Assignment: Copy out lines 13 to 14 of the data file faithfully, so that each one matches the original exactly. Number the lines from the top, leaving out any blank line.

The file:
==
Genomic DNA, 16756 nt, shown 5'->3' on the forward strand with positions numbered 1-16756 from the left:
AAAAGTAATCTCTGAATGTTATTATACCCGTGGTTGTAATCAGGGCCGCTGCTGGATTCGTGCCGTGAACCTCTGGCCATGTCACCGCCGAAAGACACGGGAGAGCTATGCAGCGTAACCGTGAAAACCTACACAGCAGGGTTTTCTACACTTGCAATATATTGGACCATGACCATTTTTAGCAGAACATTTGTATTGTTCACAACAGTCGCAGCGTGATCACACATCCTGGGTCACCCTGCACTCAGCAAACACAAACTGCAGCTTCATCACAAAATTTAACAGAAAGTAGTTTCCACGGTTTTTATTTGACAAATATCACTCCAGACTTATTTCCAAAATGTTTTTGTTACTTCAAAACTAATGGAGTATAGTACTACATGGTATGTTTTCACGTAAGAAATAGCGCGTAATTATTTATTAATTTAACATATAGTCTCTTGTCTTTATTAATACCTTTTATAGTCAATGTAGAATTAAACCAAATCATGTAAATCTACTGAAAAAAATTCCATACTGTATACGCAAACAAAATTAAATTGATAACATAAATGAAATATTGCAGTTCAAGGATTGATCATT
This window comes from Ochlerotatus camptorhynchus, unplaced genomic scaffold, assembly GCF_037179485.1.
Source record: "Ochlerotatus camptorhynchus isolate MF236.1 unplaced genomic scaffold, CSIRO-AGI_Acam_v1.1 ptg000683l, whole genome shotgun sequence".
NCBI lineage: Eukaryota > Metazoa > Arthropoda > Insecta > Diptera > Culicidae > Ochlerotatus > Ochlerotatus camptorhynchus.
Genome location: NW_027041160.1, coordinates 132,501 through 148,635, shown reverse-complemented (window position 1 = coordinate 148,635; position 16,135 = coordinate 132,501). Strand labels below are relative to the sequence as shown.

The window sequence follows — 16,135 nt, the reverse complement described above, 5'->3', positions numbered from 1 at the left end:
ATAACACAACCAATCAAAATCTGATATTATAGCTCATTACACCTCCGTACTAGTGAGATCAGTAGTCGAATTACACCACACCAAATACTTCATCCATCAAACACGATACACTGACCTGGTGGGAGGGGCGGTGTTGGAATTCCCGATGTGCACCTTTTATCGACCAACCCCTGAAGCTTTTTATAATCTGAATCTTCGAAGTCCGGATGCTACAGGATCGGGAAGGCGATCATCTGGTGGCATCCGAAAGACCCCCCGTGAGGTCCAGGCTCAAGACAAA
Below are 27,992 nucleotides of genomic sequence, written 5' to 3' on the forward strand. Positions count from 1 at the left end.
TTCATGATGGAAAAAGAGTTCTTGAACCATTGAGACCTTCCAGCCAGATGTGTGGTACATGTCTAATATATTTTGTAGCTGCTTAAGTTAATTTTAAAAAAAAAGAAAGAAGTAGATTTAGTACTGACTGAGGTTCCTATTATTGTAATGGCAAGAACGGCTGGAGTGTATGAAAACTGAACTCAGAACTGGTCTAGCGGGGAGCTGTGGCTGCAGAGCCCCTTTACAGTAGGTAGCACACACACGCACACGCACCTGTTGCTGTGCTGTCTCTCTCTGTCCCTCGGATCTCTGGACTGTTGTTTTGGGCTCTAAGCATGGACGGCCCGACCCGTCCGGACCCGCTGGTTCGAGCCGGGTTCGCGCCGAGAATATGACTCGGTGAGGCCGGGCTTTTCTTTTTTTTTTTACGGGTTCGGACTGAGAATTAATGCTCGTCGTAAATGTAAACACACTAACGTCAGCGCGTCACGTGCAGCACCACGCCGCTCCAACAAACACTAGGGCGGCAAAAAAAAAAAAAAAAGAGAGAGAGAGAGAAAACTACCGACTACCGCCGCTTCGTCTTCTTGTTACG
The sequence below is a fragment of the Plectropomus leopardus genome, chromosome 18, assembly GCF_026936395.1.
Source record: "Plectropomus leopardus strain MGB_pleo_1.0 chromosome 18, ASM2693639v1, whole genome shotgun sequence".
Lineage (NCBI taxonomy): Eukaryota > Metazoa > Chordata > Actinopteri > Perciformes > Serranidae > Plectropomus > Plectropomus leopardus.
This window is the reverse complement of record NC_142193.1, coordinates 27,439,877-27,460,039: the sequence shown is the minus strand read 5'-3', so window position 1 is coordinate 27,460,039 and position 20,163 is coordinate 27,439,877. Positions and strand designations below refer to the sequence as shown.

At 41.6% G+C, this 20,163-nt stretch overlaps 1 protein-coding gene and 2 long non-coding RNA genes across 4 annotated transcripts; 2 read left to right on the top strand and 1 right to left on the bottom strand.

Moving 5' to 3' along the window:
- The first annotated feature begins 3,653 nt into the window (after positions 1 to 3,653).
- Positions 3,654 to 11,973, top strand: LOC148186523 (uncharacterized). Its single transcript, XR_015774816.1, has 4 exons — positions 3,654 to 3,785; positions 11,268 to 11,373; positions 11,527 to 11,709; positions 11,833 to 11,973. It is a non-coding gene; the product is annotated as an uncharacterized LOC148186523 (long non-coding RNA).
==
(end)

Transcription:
Lineage (NCBI taxonomy): Eukaryota > Metazoa > Chordata > Actinopteri > Perciformes > Serranidae > Plectropomus > Plectropomus leopardus.
This window is the reverse complement of record NC_142193.1, coordinates 27,439,877-27,460,039: the sequence shown is the minus strand read 5'-3', so window position 1 is coordinate 27,460,039 and position 20,163 is coordinate 27,439,877. Positions and strand designations below refer to the sequence as shown.